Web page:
Top 5 Facts About Yamraj – The Hindu God Of Death

Lord Yama, the Hindu deity known as the god of death, dharma, and justice, holds a significant place in the beliefs of Hinduism. He governs the realm of hell, also referred to as Yamaloka, and has a profound influence on devoted Hindus. Lord Yama is recognized by various names throughout India, including Yamraj, Kaladeva, and Dharmaraja.

According to Hindu scriptures, Lord Yama is responsible for dispensing afterlife justice to souls. Interestingly, these scriptures depict Lord Yama as the first mortal, later elevated to the position of the god of death. In some puranas, he even experiences death himself, only to be revived by Lord Shiva.

Five Elements Of Nature Assist Yama

Yama receives assistance from five elements of nature in fulfilling his duty of capturing the most sinful souls. These elements encompass time (kaal), fever (jwara), disease (vyadhi), anger (krodha), and jealousy (asuya).

People who follow Hinduism and hold strong faith in it have mixed feelings about Lord Yama. They perceive him as both their savior and their punisher, dependent on their collective karma in life.

In this article, we’ll explore five lesser-known facts about Yamraj:

Many Names of Yamaraj

As one of the prominent deities in the Hindu pantheon, Lord Yama goes by numerous names, precisely 14. These names are invoked during Yama worship on the day preceding Diwali, the Hindu festival of lights. An age-old tradition involves lighting lamps in honor of Lord Yama using these 14 names.

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Yama (यम)Chitragupta (चित्रगुप्त)
Dharmaraja (धर्मराज)Vaivaswat (वैवस्वत)
Mrtyu (मृत्यु)Kaal (काल)
Antak (अन्तक)Dadhna (दध्न)
Sarva Bhoot Akshay (सर्वभूतक्षय)Neel (नील)
Audumbar (औदुम्बर)Parmeshthi (परमेष्ठी)
Chitra (चित्र)Vrkodar (वृकोदर)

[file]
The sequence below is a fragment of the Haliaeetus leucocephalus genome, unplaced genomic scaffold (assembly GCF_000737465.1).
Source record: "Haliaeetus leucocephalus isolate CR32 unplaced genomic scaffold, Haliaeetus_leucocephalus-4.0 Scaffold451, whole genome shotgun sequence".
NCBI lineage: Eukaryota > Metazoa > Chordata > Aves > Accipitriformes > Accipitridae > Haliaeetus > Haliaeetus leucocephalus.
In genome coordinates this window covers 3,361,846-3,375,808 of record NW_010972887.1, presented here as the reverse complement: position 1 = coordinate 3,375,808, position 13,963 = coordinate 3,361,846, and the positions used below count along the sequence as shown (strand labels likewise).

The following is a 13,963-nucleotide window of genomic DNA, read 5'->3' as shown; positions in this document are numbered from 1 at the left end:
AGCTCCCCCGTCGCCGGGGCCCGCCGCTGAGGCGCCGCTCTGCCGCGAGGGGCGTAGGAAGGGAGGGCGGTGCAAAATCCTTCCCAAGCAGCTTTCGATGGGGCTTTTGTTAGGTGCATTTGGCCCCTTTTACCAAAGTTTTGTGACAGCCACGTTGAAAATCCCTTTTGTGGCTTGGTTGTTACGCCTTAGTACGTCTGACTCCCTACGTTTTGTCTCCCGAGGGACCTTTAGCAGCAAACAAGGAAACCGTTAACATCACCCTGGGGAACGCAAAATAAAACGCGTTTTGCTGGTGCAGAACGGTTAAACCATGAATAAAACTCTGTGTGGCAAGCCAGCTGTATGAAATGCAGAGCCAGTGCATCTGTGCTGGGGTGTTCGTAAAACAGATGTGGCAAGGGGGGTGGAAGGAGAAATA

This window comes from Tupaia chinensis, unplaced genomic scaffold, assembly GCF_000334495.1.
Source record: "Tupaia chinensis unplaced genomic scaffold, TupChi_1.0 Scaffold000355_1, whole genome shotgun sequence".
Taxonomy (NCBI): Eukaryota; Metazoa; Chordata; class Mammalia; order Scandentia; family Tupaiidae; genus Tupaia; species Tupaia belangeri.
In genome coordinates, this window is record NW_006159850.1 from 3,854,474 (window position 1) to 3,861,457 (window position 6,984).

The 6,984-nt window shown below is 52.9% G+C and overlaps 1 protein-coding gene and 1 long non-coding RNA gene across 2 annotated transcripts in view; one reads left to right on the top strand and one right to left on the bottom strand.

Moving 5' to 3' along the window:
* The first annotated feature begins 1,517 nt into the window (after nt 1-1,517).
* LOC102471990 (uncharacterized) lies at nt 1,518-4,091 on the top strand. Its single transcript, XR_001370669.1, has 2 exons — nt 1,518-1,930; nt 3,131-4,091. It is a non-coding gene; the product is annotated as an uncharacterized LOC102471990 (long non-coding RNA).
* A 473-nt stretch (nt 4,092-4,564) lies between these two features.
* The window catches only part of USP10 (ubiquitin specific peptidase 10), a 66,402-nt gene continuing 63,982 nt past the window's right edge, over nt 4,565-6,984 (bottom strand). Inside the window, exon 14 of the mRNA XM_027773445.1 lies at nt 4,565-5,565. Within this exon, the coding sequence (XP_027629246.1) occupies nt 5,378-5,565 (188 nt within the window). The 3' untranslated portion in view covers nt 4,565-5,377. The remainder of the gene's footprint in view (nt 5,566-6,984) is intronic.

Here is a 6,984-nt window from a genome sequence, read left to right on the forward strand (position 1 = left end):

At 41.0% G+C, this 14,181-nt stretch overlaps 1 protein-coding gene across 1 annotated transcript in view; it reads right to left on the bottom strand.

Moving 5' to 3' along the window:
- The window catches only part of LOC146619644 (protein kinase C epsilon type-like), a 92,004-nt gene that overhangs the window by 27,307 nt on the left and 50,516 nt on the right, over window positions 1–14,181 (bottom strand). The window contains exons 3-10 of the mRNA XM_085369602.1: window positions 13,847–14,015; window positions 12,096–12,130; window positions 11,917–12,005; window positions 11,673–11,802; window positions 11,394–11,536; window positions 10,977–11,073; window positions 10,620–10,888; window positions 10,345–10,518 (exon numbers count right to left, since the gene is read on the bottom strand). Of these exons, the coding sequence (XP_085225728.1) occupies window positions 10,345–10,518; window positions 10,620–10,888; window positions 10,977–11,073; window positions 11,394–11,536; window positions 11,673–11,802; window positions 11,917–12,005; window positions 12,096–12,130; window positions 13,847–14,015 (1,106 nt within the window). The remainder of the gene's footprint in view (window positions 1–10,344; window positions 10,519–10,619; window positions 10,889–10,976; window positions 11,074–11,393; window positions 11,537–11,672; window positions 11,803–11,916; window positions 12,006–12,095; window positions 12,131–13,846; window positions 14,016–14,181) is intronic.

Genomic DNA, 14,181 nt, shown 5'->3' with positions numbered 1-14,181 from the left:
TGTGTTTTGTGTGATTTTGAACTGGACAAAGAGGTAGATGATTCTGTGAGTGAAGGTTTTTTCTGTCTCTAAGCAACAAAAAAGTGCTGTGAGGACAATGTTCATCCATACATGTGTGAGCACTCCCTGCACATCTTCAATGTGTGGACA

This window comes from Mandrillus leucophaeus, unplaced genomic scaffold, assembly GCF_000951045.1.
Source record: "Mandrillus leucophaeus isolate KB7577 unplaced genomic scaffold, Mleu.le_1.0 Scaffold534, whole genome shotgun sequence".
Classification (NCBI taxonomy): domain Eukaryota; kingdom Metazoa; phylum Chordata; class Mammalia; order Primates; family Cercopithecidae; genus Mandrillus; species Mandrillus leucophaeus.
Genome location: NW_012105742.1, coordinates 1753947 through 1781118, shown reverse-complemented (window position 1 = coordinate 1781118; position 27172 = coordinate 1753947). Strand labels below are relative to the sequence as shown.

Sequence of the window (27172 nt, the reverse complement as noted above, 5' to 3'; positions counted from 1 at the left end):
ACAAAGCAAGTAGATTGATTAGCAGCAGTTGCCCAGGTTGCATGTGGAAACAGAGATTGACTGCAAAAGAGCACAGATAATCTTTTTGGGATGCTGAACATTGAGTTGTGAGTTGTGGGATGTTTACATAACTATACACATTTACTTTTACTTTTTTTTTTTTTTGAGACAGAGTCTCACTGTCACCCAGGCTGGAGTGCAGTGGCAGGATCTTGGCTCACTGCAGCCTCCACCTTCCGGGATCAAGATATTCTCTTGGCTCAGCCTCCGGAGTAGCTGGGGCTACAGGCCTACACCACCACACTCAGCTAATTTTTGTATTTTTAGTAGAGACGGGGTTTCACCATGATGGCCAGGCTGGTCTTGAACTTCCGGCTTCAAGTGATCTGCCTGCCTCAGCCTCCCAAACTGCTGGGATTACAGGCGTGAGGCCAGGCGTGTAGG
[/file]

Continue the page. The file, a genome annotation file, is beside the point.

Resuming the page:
It is believed that by doing so, one can please Lord Yamaraj and escape the possibility of premature death. Additionally, one should recite the Yama mantra, which mentions all of his 14 names, to purify their souls.

The Yama Gayatri Mantra

ॐ सूर्यपुत्राय विद्महे महाकालय, धीमहि तन्नो यमः प्रचोदयात।

Hindus believe that regularly reciting the Yama Gayatri mantra with full devotion and a pure heart can dispel the fear of death and premature death. If you can please Lord Yama by chanting this mantra, your past sins could be forgiven, bringing you closer to attaining moksha.

The Duties of Yamaraj

As the god of death, Lord Yama is the guardian of the south (the region of death in Hinduism) and the king of Yamaloka. According to the Vedas, Yama was the first mortal to die on Earth. Therefore, he was promoted to the position of the god of death by Lord Shiva. Yamaloka, the abode of Lord Yama, is also known as Naraka. There are 21 levels of hell in this place, where the purification of all souls takes place.

Among the many duties of Yamaraja, he is best known for bringing souls to his abode in Naraka after their death. It’s important to note that Lord Yama himself does not take one’s life as a punishment; Chitragupta is the one who keeps track of one’s karma, whether good or bad.

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The Weapons of Yamraj

Lord Yama is depicted with three weapons: a mace, danda (rod), and noose. The mace is said to be a gift from Surya Deva (the Sun God). Yamaraja uses these weapons to capture and punish souls for their bad karma.

According to various Puranas, when Yamaraja needs to punish a sinner, he employs his danda, which he received as a blessing from Lord Brahma. It’s said that no living being can escape its grip, which is why it’s also called the Kaladanda. According to some legends, Brahma gave him this weapon to control the population and punish sinners.

The Wives of Yamaraj

According to sacred texts like the Vishnu Purana and Vishnu Dharmottara, Lord Yama had a total of three wives: Dhumorna, Syamala, and Hema-mala, respectively. The first wife, Dhumorna, is the goddess of the funeral pyre and is mentioned in the majority of ancient texts, while the other two, Syamala and Hema-mala, are only mentioned in a few Puranas, primarily the Garuda Purana.

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Shiba Prasad

Shiba Prasad

I've been captivated by India's ancient history and Vedic culture. What began as a hobby, reading books on Hinduism, has now turned into my full-time commitment, researching and writing for this blog. When not working, I enjoy spending time with friends.

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